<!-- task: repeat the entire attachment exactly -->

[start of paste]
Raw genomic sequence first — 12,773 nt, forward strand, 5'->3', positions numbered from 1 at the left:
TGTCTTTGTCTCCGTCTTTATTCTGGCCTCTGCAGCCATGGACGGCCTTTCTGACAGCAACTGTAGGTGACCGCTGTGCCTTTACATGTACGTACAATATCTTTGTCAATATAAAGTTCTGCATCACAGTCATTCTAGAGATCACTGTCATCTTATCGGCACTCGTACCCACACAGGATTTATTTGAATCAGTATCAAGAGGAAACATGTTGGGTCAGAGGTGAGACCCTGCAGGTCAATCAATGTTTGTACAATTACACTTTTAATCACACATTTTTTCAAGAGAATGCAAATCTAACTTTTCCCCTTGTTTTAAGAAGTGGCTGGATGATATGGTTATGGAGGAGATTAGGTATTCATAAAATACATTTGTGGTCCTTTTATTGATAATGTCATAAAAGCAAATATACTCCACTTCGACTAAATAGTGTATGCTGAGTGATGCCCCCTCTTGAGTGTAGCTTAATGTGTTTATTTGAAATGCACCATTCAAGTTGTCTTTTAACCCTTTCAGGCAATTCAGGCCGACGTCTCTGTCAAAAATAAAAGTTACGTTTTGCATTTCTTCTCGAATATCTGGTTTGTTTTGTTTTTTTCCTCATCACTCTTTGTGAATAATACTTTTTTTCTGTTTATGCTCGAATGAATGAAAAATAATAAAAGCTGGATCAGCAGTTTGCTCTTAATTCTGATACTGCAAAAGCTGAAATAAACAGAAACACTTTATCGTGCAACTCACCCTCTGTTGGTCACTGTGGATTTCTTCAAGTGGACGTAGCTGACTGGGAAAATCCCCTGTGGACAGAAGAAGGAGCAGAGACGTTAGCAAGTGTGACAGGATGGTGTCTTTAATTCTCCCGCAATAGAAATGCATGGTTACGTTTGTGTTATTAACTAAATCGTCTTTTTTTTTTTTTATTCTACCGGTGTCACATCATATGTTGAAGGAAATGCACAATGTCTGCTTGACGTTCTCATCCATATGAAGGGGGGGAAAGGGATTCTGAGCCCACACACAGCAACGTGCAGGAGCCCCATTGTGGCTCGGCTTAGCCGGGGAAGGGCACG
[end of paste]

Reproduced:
Raw genomic sequence first — 12,773 nt, forward strand, 5'->3', positions numbered from 1 at the left:
TGTCTTTGTCTCCGTCTTTATTCTGGCCTCTGCAGCCATGGACGGCCTTTCTGACAGCAACTGTAGGTGACCGCTGTGCCTTTACATGTACGTACAATATCTTTGTCAATATAAAGTTCTGCATCACAGTCATTCTAGAGATCACTGTCATCTTATCGGCACTCGTACCCACACAGGATTTATTTGAATCAGTATCAAGAGGAAACATGTTGGGTCAGAGGTGAGACCCTGCAGGTCAATCAATGTTTGTACAATTACACTTTTAATCACACATTTTTTCAAGAGAATGCAAATCTAACTTTTCCCCTTGTTTTAAGAAGTGGCTGGATGATATGGTTATGGAGGAGATTAGGTATTCATAAAATACATTTGTGGTCCTTTTATTGATAATGTCATAAAAGCAAATATACTCCACTTCGACTAAATAGTGTATGCTGAGTGATGCCCCCTCTTGAGTGTAGCTTAATGTGTTTATTTGAAATGCACCATTCAAGTTGTCTTTTAACCCTTTCAGGCAATTCAGGCCGACGTCTCTGTCAAAAATAAAAGTTACGTTTTGCATTTCTTCTCGAATATCTGGTTTGTTTTGTTTTTTTCCTCATCACTCTTTGTGAATAATACTTTTTTTCTGTTTATGCTCGAATGAATGAAAAATAATAAAAGCTGGATCAGCAGTTTGCTCTTAATTCTGATACTGCAAAAGCTGAAATAAACAGAAACACTTTATCGTGCAACTCACCCTCTGTTGGTCACTGTGGATTTCTTCAAGTGGACGTAGCTGACTGGGAAAATCCCCTGTGGACAGAAGAAGGAGCAGAGACGTTAGCAAGTGTGACAGGATGGTGTCTTTAATTCTCCCGCAATAGAAATGCATGGTTACGTTTGTGTTATTAACTAAATCGTCTTTTTTTTTTTTTATTCTACCGGTGTCACATCATATGTTGAAGGAAATGCACAATGTCTGCTTGACGTTCTCATCCATATGAAGGGGGGGAAAGGGATTCTGAGCCCACACACAGCAACGTGCAGGAGCCCCATTGTGGCTCGGCTTAGCCGGGGAAGGGCACG